Planning Guide: Kitchen Remodeling
Take the stress out of kitchen remodeling by getting to know your design, material, and budget options.
Kitchen makeovers remain popular as homeowners continue to invest to create a warm, stylish, comfortable, and efficient heart of the home.
In addition to improved aesthetics and organization, kitchen remodels also hold reasonable resale value. According to Remodeling magazine’s 2011-2012 Cost vs. Value Report, midrange minor kitchen remodels—new countertops, appliances, cabinet fronts, and hardware—have an average national cost just shy of $20,000 and get 72% return on investment. Midrange major remodels, which include new appliances, cabinets, countertops, flooring, and lighting, have a mid-range average of $57,824 and a nearly 66% return. High-end renovations can easily cost $100,000 and up.
Planning Your Best Kitchen
Though aesthetics are important, the driving remodeling force is functionality. Start by doing some research and tour show houses and kitchen show rooms to see product up close and personal. Next, set a budget that reflects your main priorities for the new space and familiarize yourself with basic elements of design.
Today’s kitchens average 200–300 square feet and are increasingly part of an open-floor plan. Other trends include a move towards simplicity, uncluttered looks, energy efficiency, and natural materials.
Here are some key points to get you started:
How will you use the kitchen?
Before you do anything, determine how you like to cook and entertain in your kitchen. Do you cook alone or with someone? Is your kitchen a multi-purpose room where kids do homework and friends love to gather? Keep track of what currently works well and what doesn’t. For instance, if you’re forever crawling into the back of lower cabinets to retrieve something, jot that issue down.
Stop the clutter.
Now is your chance to take inventory of everything you need to store, then plan accordingly. Fortunately, cabinet makers realize storage and organization features drive sales, and they’ve responded accordingly.
Think about efficiency.
If your kitchen feels more like an obstacle course than an organized work place, consider two tried-and-true kitchen layout basics:
- The Work Triangle. This imaginary triangle features the stove, refrigerator, and sink at the points. The old “26-foot rule” dictates that the perimeter of this triangle should not exceed 26 feet and that each side should be between four and nine feet long. Make sure that the triangle doesn’t intersect an island or peninsula for more than a foot. (To see additional layouts, select Galley, L-shaped, Corridor, and G-shaped floor plans.)
- The Work Station. Create separate stations for food prep, cooking, baking, and cleaning. Each area is centered around a major appliance and needs at least 15 inches of counter space.
Build with Environmentally Friendly Materials
If you’re replacing or updating your décor, such as countertops, flooring and tile, look for sustainable materials like bamboo and cork, which come from plants that re-grow quickly from the same source (as opposed to wood; it takes decades to grow back a tree) or recycled content from companies like Green Building Supply.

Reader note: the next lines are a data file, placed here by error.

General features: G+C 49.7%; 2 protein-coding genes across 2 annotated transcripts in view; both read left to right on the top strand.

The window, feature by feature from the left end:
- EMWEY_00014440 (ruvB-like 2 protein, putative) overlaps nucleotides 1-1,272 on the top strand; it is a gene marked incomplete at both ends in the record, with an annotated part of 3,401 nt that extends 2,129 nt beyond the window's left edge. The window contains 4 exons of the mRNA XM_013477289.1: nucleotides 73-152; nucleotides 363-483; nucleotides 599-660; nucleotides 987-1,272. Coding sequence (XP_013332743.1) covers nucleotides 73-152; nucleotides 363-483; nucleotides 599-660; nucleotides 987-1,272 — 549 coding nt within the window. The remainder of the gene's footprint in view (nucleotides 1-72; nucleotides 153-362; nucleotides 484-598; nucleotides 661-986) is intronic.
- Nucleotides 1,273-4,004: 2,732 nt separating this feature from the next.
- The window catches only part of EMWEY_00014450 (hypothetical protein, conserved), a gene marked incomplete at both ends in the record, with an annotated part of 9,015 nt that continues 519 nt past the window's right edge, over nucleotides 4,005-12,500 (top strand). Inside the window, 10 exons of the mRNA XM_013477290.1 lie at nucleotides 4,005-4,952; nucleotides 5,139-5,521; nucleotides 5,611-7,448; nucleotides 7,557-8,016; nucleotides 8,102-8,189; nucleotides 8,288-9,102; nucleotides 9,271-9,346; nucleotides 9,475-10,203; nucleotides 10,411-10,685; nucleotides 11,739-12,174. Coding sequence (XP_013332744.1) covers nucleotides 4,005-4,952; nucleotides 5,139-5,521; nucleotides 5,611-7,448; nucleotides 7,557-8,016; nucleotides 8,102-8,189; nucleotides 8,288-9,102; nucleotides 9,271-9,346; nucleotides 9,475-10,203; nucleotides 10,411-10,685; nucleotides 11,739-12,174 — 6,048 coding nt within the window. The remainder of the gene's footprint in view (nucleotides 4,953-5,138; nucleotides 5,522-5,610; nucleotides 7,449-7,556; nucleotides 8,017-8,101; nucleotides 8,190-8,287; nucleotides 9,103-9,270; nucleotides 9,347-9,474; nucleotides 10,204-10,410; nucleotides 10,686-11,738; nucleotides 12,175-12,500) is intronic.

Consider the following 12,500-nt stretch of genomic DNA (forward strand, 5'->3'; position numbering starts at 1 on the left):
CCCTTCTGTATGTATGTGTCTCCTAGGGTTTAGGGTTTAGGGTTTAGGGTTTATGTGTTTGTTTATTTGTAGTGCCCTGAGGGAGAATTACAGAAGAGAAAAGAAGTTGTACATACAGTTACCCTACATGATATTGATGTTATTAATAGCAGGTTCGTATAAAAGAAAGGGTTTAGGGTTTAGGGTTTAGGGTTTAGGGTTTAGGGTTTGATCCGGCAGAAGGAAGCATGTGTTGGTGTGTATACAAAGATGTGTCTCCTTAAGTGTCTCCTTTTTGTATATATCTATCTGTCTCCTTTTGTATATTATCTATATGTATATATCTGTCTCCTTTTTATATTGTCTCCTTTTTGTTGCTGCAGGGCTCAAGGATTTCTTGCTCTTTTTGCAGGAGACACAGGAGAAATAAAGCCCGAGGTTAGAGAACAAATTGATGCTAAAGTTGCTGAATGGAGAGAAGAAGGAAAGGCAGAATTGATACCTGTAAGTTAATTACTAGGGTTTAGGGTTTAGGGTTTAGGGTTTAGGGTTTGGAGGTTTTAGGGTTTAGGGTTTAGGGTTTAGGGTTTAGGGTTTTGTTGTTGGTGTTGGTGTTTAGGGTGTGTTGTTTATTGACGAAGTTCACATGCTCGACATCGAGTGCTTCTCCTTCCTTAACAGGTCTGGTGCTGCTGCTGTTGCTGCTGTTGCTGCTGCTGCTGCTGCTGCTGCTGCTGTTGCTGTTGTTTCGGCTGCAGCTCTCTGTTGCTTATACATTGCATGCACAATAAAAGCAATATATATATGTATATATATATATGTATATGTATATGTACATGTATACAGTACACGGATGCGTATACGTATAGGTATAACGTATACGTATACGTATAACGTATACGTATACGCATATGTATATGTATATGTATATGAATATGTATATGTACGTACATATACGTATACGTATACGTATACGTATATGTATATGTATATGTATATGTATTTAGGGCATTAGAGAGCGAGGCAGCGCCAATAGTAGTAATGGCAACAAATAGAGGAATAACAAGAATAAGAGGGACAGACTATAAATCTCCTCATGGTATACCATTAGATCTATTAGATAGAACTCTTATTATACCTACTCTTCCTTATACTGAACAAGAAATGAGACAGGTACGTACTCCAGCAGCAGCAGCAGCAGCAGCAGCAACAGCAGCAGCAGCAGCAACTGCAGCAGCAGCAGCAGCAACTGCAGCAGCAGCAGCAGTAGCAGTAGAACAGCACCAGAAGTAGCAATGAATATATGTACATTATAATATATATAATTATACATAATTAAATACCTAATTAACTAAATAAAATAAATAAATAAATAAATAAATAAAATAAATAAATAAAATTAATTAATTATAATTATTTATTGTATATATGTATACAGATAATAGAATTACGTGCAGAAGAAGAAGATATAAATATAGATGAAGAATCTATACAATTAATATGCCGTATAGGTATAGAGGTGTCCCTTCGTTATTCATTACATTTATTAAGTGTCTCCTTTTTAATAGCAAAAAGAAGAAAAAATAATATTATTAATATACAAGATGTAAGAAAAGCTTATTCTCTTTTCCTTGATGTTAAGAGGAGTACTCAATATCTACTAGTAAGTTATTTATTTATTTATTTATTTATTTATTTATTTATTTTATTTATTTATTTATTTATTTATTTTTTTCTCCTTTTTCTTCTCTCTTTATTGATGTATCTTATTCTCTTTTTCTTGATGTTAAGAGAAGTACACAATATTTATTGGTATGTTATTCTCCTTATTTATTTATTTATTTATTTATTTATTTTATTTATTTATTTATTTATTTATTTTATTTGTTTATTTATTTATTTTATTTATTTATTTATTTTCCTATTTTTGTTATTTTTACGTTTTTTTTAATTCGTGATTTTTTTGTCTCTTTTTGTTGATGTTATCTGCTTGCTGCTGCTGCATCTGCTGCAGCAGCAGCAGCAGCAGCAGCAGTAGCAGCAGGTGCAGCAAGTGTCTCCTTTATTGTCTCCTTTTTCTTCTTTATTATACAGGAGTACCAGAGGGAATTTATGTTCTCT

Other renewable materials are also finding their way into cabinets. Kirei board, for example, is an engineered product using the stalks of sorghum plants, and bamboo is used in a laminated plywood. Reclaimed wood is also popular, she says.
“Re-using existing cabinetry is always preferred, especially if the cabinets are in good condition and pose no threat to the health of the people living in the home,” says Ashley Katz, communications manager for the U.S. Green Building Council based in Washington, DC. “Using salvaged cabinetry can be a way to reduce the impacts of manufacturing new goods, as well as reducing the amount of material entering landfills. While the variety of cabinetry materials once was sparse and limiting, now the choices for environmentally friendly cabinetry materials are endless, and we expect this trend to continue,” says Katz.
Use Energy-Efficient Appliances
When measuring the greenness of your kitchen, the first thing to look at is your appliances. “Outside of heating and cooling, the refrigerator is the main energy hog in the home,” says Jennifer Powers, media manager of the National Resources Defense Council of New York, NY. “The great thing about [today’s] refrigerators is that automatically, no matter what kind you have, it’s probably a good 70 percent more efficient than the old gold or green version from your childhood.”
With any appliance, you’ll want to look for the Energy Star Rating Number. The higher the energy rating number, the more efficient the appliance. Energy Star ranks appliance efficiency—any appliance with the Energy Star label is in the top 25 percent of energy performers.
Stick with a Budget
In all likelihood, you’ll need to make some choices on where to save and where to splurge. “Keep your priorities front and center,” advises the National Kitchen & Bath Association (NKBA). “A $500 range or a $10,000 one? A $100 sink or one that’s $3,500? A $4 polished brass knob or a $98 crystal model? What’s important to you?”
As for budget breakdown, the NKBA notes that you can expect:
- cabinetry and hardware to run about 29% of your investment
- appliances and ventilation can be 14%
- countertops typically run 10%
- installation is about 17% of the total project cost
Set aside 10% or 20% of your budget for contingencies.
Trust Your Judgement
There’s been a change in consumer attitude, marked by people following their own style sense, rather than the trends. “Consumers have become more assertive,” says Gin Guei Ebnesajjad, manager of product styling and development with Corian. They are smart and color-savvy, too, she says. As a result, their kitchens carry a creative punch that standard kitchens just can’t match.